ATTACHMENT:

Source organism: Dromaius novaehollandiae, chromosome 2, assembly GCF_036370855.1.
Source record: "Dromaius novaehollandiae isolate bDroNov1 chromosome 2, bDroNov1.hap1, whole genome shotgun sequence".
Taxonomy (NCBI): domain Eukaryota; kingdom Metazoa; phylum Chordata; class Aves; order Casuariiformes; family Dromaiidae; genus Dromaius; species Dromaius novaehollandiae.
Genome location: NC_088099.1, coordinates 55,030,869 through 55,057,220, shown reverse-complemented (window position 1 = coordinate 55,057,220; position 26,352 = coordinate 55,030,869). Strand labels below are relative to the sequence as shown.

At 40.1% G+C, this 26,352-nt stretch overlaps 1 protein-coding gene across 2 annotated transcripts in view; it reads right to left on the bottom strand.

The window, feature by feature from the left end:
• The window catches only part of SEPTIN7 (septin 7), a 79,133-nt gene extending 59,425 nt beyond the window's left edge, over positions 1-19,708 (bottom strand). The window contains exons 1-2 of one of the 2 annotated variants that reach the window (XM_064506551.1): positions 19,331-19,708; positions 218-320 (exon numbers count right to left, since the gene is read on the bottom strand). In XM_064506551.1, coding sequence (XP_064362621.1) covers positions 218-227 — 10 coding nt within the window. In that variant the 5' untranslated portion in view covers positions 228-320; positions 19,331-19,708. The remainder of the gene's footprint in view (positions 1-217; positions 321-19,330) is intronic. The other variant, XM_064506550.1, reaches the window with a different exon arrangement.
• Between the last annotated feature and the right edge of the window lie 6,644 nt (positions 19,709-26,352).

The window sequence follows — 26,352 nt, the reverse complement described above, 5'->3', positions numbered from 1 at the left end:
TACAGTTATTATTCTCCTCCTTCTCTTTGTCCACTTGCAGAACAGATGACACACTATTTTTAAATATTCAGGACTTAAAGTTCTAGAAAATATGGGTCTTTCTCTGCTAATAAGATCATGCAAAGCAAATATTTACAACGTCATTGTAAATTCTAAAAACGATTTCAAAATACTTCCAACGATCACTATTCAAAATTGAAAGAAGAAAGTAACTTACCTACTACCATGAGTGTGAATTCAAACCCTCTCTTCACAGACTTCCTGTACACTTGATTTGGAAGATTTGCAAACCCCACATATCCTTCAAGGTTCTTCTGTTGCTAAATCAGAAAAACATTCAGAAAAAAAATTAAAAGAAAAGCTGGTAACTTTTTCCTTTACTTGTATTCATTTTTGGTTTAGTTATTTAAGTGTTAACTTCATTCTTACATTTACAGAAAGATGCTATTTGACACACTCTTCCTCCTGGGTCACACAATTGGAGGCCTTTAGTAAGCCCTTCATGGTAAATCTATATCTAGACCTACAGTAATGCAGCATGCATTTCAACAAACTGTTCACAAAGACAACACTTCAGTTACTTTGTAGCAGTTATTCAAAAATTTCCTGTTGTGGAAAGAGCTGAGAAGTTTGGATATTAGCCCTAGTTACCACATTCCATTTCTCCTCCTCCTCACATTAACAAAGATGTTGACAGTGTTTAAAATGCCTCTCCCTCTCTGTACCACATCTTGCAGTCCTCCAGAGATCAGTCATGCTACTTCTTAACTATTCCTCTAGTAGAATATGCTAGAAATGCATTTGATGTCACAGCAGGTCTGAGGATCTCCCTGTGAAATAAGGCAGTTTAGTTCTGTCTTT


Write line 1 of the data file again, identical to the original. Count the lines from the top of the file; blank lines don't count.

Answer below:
Source organism: Dromaius novaehollandiae, chromosome 2, assembly GCF_036370855.1.